If you are planning to take your business through commercial transaction, whether investment or M&A, get ready to be scrutinised.  For a target business, due diligence is one of the most uncomfortable periods of the transaction.

We regularly support clients through commercial transactions, and we have seen the approach to intellectual property (IP) due diligence change significantly over the years.  The days of quietly providing a list of registered patents and trademarks in a data room, only for their status to be checked, are gone.  Questions around IP come up in almost every investor pitch I attend.  The value of intangible assets is starting to be better understood and a rigorous assessment of all IP assets, beyond registered rights, and their contribution to the business is becoming the norm in commercial transactions.

For any company looking to exit or attract investment, it is critical that you own the conversation around your IP during the transaction.  It is rare that no queries arise, but solid preparation for the IP discussion will put you on the front foot and drive confidence throughout the engagement for both sides, leading to a better outcome.

Here are our IP Top Tips to position you to own the IP conversation during due diligence.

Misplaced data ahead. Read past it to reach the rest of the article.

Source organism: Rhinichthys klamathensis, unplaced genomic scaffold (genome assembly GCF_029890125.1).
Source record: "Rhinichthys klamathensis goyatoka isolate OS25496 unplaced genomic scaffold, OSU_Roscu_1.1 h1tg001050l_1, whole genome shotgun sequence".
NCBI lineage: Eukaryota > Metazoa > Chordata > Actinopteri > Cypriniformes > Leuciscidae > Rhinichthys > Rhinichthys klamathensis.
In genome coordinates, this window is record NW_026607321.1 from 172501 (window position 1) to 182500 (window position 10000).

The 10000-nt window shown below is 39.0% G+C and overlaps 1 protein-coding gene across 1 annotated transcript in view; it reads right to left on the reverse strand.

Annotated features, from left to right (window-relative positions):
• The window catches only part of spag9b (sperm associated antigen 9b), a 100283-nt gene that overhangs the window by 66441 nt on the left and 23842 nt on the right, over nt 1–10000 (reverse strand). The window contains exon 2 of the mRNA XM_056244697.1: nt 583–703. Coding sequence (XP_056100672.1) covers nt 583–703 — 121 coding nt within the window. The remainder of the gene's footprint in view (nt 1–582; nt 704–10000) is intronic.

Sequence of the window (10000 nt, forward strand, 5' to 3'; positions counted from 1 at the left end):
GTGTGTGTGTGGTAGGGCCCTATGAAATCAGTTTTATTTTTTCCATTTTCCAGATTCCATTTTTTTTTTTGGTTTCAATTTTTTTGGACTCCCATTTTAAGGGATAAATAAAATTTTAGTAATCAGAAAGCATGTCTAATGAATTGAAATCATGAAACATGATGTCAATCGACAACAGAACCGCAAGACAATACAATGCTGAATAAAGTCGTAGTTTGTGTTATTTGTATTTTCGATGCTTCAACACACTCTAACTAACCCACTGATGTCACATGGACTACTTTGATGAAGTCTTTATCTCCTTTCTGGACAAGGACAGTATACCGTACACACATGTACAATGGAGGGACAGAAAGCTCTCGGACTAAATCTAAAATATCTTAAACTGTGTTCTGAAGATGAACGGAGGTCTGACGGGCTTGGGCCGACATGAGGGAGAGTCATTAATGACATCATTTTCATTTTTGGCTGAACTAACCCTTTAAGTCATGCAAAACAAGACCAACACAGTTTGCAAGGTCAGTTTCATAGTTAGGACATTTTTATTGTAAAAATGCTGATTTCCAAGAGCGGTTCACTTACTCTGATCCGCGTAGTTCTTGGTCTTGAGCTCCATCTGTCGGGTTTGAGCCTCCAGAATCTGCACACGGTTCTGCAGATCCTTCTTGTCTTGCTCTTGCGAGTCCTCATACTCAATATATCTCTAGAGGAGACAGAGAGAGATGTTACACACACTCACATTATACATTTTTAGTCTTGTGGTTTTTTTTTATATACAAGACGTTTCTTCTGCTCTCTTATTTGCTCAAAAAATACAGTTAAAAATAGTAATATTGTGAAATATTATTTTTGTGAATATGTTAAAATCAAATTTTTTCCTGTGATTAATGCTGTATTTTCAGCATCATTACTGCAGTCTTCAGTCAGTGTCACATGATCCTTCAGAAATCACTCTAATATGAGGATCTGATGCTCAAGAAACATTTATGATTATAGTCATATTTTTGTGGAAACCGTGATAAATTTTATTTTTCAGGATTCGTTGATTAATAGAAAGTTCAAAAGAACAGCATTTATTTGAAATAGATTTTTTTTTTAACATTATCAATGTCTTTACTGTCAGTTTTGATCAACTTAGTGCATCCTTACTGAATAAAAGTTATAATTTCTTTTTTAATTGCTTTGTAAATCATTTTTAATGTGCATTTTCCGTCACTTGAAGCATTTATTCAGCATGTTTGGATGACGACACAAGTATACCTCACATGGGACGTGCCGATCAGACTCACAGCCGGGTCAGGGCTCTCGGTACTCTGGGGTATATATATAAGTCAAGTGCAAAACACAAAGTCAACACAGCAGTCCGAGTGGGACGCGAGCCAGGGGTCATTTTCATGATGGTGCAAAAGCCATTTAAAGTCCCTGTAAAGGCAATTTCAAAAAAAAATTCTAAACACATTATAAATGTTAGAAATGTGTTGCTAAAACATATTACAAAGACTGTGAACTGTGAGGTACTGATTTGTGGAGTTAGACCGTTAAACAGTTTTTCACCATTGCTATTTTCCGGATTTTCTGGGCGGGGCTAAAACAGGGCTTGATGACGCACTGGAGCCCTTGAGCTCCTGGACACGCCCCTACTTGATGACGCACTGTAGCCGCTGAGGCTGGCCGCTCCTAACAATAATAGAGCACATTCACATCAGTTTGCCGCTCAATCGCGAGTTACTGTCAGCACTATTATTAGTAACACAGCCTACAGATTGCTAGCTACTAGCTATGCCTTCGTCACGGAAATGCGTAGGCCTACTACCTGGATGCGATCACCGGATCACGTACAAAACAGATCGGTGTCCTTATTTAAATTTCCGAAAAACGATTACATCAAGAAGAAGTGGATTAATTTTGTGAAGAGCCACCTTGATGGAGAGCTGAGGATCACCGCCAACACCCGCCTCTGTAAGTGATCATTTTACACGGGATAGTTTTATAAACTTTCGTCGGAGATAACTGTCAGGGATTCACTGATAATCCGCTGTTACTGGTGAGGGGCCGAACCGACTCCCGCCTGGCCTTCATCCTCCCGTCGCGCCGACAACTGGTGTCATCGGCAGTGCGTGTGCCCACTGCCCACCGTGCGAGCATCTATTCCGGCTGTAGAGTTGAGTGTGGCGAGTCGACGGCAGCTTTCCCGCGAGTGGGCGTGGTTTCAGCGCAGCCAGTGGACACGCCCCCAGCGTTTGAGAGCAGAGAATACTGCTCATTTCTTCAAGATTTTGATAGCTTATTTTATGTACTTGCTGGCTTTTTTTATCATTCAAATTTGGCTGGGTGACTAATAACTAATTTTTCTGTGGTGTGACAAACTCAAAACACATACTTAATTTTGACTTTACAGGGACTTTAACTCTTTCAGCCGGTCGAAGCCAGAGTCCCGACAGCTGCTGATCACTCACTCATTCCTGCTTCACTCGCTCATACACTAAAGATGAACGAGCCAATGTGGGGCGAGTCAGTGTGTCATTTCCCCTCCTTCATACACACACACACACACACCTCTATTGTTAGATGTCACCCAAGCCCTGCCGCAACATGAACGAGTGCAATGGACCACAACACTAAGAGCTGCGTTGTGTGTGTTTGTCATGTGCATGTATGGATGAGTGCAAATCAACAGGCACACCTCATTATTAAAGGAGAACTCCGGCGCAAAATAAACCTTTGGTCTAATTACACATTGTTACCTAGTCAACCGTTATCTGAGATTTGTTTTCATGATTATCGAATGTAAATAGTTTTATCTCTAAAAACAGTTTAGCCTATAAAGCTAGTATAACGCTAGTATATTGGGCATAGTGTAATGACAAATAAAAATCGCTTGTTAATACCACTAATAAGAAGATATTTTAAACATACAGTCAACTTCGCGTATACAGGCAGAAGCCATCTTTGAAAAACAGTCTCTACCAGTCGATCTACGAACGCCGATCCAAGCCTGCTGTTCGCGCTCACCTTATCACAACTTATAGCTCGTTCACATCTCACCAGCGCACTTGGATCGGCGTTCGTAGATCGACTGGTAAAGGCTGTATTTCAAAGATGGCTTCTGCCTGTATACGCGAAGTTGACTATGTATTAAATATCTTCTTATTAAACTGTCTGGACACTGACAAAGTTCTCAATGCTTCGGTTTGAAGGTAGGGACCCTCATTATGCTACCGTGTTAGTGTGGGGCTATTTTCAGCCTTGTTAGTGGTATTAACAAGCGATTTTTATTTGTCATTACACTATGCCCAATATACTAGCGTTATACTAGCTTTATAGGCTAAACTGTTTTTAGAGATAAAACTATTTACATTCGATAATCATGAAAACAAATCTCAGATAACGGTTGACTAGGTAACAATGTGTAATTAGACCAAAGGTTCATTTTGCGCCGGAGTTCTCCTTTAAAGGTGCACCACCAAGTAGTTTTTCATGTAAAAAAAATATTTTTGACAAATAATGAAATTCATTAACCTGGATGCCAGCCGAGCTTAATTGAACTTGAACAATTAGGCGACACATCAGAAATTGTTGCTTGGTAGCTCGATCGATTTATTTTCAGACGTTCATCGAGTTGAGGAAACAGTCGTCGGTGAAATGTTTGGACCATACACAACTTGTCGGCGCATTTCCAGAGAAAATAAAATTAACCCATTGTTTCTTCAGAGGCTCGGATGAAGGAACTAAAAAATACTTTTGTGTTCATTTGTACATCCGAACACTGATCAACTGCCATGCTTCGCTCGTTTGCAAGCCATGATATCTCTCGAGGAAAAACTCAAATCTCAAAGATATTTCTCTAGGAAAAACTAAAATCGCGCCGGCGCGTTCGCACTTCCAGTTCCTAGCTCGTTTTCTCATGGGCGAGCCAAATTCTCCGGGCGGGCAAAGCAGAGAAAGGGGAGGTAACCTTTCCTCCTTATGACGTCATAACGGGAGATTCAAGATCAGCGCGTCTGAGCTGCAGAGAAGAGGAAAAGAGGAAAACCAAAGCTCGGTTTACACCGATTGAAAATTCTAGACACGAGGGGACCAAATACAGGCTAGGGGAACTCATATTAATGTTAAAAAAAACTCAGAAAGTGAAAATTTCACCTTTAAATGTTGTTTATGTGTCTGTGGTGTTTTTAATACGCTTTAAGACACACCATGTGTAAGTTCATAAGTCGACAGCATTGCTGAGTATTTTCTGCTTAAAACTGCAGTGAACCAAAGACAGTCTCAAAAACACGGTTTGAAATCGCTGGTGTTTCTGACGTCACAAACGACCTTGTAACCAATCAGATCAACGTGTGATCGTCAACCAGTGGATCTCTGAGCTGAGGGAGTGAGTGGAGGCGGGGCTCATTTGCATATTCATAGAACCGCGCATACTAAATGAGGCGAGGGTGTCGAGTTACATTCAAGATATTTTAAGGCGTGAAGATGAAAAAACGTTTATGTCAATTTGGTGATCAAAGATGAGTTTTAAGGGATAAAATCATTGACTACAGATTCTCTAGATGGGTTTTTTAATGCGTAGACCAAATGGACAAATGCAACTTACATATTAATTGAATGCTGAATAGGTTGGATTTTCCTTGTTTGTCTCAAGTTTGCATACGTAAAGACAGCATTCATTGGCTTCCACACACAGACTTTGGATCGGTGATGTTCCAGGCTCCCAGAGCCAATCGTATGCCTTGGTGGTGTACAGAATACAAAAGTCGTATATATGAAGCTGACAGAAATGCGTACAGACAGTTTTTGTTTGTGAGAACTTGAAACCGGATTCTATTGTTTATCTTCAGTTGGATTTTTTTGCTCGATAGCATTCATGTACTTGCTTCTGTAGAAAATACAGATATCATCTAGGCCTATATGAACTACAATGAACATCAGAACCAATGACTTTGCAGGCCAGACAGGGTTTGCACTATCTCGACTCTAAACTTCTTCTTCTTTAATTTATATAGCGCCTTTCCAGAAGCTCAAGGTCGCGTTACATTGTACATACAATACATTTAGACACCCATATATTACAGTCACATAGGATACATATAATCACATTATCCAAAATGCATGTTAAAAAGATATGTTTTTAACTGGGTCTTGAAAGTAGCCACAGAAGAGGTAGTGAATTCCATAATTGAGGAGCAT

1.  IP Audit – do it early

It is rare that we cannot improve your IP situation when working towards an exit/investment event.  Even the best executed IP strategy can often be optimised when a commercial transaction is being considered.

However, improving your position can take time.  Engage your patent attorney early to reduce stress and improve focus.  These plans tend to be better thought out when you are out of the spotlight.

Early consideration gives you time to update registers, chase signatures, update contracts, file new IP, extend your registered IP across additional jurisdictions and, in many cases, locate your IP!

2.  Identify your IP and tell your story

Correct identification of your IP is obviously critical to preparing for investor conversations.  It is more than a list of patents, designs and trademark registrations.  Understand where the IP value is in your business.  Look at your software products, your know how, your contractual relationships, your people, your data and your brand.  Identify it and retrieve it so it can be provided during the transaction.

How does this IP support your business model and provide differentiation?  You must be able to map your IP against your products and services and understand how that drives value legally and commercially.  Can you back it up quantitatively as well as qualitatively?  Can you demonstrate that competitors are having to design around your IP?  Have you exploited it in licensing deals?

It can be hard to attribute any value to IP which does not map against your business model.

3.  Ownership

Ownership is explored in even the highest-level due diligence investigation.  Do not ignore it.  Queries around ownership are one of the most common problems during IP due diligence and regularly cause panic.